Plenty more fish in the sea?
54> Chapter 03What shape are tuna stocks in?Tuna is popular both in Western Europe and Japan where it is oftenprepared as sushi. At Japanese fish auctions in particular, prices inexcess of 1000 euros per kilogram are paid for certain species oftuna. Visitors to high-class restaurants are quite prepared to paytop prices for the right product. The trade in tuna is thereforeextremely lucrative.As a result of strong demand, in 2009 stocks of seven importantspecies of tuna were overexploited by a third, 37.5 per centwere fully exploited and 29 per cent were non-fully exploited. Inthe case of tuna the status of the species is often defined but notthe populations, because it is difficult to define individual regionalstocks of these fast-moving, highly migratory species. The mostimportant species (as a proportion of total 2010 catch) are:• Skipjack tuna: 58 per cent• Yellowfin tuna: 26 per cent• Bigeye tuna: 8 per cent• Albacore tuna: 5 per cent• Southern bluefin tuna (Thunnus maccoyii): 1 per cent• Pacific bluefin tuna (Thunnus orientalis): 1 per cent• Atlantic bluefin tuna (Thunnus thynnus): 1 per centSkipjack stocks are slightly increasing, meaning that in principle itshould be possible to catch more of them. The problem with skipjackfishery, however, is that young bigeye and yellowfin tunabecome caught in the net as bycatch. As several species oftenoccur together it is difficult to catch only one species at a time.Accordingly, experts advise that any expansion of the skipjackfishery should be very closely monitored. There are also fears thatall tuna stocks will further decline in the medium term if commercialfishing continues at the intensive rate of today. The bluefintuna in particular is under threat. For this reason, in 2010 attemptswere made to protect this species in accordance with the Conventionon International Trade in Endangered Species of Wild Faunaand Flora (CITES). This convention governs the import and exportof endangered plants and animals. More than 170 nations havejoined the convention since it came into effect in 1974.Non-governmental organizations in particular have called forCITES to protect the bluefin tuna. The species is so popular, theyclaim, that commercial fishing is still economically viable even ifonly a few of them are caught in the net each time. The bluefincould become completely extinct. Opponents counter that overexploitationcannot be compared with extinction, that fishermenwould stop fishing if it were no longer in their economic intereststo continue. Even then, sufficient fish would remain to ensure thesurvival of the species. Whether CITES requirements can be usedat all for ocean fish is doubtful, they say. So far, no internationalagreement has been reached on strict protection based on CITEScriteria. It currently appears that the future protection of the bluefintuna will be governed by the International Commission for theConservation of Atlantic Tunas (ICCAT). Whether this will workremains to be seen.3.9 > Catchingyellowfin tuna usedto involve backbreakingmanual labour,as seen here off theGalápagos Islandsin the 1930s.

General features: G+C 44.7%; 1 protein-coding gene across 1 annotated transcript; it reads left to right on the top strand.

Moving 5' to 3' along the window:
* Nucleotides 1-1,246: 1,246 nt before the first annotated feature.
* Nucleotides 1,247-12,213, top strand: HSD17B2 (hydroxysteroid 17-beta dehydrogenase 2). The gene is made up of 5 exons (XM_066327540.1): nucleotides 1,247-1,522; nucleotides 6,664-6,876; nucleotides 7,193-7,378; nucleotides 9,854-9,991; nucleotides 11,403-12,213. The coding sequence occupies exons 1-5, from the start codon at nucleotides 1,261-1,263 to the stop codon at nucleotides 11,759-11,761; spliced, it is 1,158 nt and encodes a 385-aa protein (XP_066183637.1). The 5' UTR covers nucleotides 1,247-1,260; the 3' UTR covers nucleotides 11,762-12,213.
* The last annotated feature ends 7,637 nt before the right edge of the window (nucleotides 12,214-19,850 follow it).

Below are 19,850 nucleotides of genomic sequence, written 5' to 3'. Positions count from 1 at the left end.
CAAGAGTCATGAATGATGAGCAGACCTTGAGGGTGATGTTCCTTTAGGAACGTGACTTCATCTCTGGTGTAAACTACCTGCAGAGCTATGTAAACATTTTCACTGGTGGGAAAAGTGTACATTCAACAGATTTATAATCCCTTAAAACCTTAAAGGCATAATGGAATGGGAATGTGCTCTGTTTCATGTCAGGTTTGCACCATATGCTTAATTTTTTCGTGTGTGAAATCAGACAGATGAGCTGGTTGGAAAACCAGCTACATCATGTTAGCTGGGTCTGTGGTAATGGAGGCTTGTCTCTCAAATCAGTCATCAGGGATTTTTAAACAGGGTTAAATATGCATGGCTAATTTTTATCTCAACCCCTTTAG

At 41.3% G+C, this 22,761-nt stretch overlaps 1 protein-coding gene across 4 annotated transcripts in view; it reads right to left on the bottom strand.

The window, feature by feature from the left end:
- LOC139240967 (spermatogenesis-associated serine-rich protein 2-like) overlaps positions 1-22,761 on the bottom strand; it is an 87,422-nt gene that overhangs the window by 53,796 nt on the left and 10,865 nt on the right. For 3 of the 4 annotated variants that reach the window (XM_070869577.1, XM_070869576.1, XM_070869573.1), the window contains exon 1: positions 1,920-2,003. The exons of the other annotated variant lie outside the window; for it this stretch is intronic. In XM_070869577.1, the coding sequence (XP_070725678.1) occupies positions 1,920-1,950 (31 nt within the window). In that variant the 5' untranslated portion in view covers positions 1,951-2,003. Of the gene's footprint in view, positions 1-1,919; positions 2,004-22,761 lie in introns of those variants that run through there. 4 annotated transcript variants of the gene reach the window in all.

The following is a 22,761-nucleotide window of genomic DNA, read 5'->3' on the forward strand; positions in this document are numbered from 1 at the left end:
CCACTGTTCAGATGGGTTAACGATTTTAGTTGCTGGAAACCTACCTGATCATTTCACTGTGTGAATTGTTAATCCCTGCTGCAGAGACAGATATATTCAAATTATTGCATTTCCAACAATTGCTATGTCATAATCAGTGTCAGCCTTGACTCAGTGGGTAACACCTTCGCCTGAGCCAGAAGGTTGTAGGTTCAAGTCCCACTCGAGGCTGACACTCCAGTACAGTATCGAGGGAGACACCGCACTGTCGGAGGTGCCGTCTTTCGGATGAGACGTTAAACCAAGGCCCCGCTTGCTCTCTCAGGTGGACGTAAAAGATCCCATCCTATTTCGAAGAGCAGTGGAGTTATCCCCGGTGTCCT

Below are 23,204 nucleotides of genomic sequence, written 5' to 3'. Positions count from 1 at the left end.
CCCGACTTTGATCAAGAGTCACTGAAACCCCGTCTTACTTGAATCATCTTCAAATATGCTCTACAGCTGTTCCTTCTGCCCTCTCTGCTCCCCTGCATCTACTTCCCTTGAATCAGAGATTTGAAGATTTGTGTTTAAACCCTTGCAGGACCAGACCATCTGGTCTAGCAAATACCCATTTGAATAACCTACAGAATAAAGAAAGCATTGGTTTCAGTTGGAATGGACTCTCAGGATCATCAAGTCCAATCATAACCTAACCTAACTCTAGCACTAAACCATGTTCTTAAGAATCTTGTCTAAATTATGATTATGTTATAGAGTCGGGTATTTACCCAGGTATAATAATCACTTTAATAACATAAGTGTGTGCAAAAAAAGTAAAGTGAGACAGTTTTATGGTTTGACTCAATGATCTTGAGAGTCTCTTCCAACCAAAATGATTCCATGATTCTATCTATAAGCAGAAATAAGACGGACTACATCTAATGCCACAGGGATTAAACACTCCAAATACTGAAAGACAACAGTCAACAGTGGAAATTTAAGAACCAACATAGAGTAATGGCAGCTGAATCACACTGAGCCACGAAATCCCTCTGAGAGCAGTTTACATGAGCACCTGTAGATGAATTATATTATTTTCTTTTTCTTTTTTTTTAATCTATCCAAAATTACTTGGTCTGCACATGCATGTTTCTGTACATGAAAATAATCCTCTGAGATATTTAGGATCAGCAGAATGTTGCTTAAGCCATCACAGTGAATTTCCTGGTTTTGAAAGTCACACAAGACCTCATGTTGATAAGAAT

Plenty more fish in the sea? Tins of tunagenerally contain theflesh of widespreadspecies such as theskipjack tuna. Nonetheless,consumersshould ensure thatthe products they buyare from sustainablefisheries.